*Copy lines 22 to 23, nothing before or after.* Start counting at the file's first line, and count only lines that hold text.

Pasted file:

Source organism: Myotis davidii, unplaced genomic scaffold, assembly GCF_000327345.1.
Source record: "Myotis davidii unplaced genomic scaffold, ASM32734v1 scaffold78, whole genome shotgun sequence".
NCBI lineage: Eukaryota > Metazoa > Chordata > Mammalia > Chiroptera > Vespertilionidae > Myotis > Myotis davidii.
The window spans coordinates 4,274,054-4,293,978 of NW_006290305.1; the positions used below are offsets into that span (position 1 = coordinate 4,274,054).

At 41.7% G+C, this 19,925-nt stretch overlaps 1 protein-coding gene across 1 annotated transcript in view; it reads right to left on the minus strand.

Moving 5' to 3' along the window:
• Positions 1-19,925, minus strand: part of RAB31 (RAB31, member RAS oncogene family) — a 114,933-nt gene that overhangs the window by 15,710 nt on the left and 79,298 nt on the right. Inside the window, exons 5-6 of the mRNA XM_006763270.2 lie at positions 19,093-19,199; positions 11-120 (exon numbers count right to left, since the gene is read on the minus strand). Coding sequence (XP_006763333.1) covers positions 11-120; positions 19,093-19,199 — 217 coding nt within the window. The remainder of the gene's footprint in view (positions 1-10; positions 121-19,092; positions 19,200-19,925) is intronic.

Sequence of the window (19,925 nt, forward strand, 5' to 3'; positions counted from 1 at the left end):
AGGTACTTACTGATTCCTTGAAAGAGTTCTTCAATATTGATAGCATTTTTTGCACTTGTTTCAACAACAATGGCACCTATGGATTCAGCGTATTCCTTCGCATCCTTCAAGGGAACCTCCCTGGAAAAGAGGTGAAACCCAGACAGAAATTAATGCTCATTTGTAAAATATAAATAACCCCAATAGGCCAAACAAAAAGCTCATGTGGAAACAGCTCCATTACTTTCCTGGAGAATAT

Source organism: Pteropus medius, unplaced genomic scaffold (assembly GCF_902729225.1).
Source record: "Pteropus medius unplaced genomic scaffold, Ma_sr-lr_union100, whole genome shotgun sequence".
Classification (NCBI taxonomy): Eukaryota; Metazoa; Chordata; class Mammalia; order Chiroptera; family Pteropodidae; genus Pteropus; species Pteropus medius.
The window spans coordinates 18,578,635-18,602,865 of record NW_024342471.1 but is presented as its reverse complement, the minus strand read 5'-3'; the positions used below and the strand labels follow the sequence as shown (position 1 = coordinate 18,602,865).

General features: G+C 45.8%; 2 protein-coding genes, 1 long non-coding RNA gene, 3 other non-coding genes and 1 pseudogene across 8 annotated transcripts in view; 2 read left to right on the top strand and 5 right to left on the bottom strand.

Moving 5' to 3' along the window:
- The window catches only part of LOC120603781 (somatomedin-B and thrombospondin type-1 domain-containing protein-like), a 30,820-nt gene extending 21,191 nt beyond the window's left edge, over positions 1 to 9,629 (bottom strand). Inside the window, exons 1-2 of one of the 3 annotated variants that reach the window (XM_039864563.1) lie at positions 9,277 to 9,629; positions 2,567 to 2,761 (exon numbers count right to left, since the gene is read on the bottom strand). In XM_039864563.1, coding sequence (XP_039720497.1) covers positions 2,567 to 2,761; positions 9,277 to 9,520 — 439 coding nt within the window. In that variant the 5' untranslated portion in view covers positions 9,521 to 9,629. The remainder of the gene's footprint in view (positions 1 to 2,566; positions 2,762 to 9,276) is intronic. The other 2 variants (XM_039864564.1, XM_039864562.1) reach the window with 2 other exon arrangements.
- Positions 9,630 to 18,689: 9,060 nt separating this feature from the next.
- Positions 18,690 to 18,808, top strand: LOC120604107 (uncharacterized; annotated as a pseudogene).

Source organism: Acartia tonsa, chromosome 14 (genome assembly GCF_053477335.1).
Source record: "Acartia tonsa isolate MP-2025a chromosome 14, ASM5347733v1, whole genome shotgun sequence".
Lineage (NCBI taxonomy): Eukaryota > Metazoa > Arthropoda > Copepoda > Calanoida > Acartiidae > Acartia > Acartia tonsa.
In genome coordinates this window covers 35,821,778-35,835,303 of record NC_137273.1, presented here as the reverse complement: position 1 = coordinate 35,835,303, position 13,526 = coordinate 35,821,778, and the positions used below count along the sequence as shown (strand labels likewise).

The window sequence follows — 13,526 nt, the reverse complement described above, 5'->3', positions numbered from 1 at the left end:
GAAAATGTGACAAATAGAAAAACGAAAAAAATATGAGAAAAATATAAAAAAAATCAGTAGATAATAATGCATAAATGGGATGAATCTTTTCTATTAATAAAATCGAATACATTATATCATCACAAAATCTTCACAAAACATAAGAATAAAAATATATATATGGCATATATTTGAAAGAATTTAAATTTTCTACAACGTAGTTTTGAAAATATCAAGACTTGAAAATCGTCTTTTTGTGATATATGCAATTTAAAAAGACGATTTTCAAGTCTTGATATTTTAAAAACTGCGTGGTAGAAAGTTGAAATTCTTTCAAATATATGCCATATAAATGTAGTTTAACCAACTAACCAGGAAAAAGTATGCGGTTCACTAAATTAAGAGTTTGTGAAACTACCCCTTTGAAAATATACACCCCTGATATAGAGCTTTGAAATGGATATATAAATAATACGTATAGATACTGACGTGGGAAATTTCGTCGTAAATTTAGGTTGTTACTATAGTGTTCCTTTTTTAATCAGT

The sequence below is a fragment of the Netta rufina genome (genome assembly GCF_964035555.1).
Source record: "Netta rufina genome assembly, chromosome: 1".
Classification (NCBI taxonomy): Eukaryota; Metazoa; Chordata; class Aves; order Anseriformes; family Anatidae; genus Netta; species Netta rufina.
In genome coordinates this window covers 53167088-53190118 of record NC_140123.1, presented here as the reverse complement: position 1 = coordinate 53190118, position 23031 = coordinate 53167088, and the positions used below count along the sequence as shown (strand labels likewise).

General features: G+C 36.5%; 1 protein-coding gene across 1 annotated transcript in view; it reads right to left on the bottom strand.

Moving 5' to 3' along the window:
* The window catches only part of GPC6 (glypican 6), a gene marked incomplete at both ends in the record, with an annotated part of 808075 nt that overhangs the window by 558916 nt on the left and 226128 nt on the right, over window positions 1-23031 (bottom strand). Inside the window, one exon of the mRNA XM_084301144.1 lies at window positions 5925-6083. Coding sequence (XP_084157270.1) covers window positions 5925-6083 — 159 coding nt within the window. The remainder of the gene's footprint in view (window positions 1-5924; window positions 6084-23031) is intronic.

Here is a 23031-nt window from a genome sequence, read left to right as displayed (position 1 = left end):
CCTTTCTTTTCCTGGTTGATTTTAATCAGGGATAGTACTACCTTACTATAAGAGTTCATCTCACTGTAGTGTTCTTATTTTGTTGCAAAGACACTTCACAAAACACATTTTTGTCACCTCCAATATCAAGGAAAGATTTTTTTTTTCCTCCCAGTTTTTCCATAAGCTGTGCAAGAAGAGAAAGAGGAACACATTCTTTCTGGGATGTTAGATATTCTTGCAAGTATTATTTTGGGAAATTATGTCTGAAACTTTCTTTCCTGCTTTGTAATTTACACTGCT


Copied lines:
In genome coordinates this window covers 35,821,778-35,835,303 of record NC_137273.1, presented here as the reverse complement: position 1 = coordinate 35,835,303, position 13,526 = coordinate 35,821,778, and the positions used below count along the sequence as shown (strand labels likewise).

The window sequence follows — 13,526 nt, the reverse complement described above, 5'->3', positions numbered from 1 at the left end: